A few months ago, things were even better for those who supported the deal. “When Biden won the election, everyone was scared about the Iran file,” said Chicco van der Meir, a nuclear weapons expert at Klingendale. After all, Biden had said during his campaign that he would renew the Iran deal. “But then he became president, and he didn’t. Now he says: We want to go back inside, but Iran has to abide by the agreements.”
In turn, Iran hopes that the United States, which created the stalemate in 2018, will be the first to move and lift sanctions. In addition, the country wants guarantees that the United States will not leave again if the two sides are reconstituted. “The United States had a special place in the 2015 agreement. Washington continued to be allowed to choose whether or not to extend this agreement. I can only imagine what Iran is saying now: we do not want it back.”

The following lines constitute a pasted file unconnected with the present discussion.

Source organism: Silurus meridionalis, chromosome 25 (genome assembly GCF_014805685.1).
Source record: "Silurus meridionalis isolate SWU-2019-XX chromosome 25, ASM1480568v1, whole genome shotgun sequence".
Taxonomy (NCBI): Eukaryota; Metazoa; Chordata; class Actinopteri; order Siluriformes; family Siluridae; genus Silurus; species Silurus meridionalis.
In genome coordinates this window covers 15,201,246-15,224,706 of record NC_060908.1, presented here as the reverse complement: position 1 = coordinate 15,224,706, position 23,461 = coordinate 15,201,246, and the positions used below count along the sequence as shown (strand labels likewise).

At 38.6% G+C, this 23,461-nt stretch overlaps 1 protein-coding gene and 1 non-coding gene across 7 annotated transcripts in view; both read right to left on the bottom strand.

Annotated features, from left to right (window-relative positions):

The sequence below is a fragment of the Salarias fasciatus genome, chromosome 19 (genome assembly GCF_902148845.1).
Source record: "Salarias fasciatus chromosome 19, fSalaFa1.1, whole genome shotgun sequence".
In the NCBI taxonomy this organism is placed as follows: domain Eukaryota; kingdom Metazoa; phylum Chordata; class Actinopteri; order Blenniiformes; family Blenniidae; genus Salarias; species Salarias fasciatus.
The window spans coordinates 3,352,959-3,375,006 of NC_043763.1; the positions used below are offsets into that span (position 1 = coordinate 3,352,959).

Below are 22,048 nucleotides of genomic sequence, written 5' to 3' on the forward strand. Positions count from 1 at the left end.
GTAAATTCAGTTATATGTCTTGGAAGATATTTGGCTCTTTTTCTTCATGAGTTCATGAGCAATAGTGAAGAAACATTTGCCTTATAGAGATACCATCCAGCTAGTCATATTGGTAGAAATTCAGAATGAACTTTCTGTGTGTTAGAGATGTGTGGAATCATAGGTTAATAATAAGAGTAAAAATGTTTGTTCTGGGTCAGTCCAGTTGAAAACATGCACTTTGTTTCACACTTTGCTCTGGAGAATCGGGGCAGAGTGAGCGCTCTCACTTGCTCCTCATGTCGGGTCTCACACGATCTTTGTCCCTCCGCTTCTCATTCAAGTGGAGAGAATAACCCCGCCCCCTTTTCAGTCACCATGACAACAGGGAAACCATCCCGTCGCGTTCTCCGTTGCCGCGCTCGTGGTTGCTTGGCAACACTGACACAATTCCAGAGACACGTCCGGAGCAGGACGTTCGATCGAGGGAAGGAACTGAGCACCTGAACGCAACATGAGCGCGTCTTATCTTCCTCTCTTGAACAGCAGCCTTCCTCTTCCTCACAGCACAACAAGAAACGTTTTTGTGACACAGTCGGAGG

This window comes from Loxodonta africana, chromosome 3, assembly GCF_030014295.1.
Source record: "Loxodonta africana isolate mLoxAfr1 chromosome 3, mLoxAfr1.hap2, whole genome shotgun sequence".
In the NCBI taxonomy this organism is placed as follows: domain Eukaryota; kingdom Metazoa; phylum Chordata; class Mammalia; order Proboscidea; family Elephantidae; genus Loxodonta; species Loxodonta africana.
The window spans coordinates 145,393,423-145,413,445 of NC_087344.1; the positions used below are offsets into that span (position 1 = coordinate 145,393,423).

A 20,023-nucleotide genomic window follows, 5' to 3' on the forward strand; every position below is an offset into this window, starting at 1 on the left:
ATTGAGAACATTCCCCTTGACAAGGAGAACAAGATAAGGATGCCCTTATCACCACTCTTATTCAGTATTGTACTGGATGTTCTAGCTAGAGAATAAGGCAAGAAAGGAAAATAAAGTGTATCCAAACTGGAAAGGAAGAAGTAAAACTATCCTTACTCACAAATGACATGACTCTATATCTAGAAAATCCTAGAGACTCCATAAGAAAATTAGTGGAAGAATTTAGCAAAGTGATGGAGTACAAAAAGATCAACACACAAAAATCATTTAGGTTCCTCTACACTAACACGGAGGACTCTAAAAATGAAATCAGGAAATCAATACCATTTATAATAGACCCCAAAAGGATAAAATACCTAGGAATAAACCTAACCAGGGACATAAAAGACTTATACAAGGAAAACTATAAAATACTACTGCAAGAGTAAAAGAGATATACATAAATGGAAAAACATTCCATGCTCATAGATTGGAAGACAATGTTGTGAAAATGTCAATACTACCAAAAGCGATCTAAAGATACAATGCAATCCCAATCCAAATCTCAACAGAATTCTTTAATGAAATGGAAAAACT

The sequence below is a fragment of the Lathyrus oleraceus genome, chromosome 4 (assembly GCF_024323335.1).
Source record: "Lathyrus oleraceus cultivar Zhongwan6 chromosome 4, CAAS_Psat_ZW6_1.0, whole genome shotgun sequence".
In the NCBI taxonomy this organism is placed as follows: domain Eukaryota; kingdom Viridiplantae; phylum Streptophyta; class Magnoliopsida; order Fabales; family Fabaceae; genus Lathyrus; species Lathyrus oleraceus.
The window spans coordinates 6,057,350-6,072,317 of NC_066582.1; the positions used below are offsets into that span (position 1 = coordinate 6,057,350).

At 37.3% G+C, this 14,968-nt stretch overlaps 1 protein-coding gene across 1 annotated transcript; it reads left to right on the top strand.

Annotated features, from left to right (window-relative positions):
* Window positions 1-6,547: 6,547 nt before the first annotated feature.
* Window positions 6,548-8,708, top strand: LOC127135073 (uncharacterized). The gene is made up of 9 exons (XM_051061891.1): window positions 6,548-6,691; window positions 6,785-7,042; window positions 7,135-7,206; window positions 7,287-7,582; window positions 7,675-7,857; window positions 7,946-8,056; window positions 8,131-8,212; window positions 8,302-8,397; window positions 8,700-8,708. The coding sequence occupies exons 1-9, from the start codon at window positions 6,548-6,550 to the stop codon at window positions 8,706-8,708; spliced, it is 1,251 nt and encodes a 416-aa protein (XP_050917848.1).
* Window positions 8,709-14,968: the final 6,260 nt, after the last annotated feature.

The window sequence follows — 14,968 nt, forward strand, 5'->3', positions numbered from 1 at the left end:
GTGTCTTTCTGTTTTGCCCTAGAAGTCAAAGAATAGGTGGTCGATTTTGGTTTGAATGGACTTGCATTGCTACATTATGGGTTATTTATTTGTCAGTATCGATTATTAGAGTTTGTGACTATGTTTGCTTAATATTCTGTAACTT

The United States has offered to phase out sanctions, but Iran has not. “It’s about who blinks first,” says Van der Meir. “That too is a matter of honor. But in the end, Iran will have to compromise to get rid of sanctions. Iran is a small player, the United States is a superpower.”
One way to defend the deal is a “synchronized approach” in which the United States raises a small portion of sanctions while Iran begins to further reduce its nuclear program. It remains to be seen whether it will work for both parties, Moore said.
Anyway, there is a lot of pressure on the talks because there are presidential elections in Iran in June. The current moderate president Rohani no longer qualifies, so there will be a new president anyway. Van der Meir: “Hard workers have a chance to win at this time, and they are not interested in a deal with the United States, so there is an urgency. If there is no agreement before the election, it may be too late.”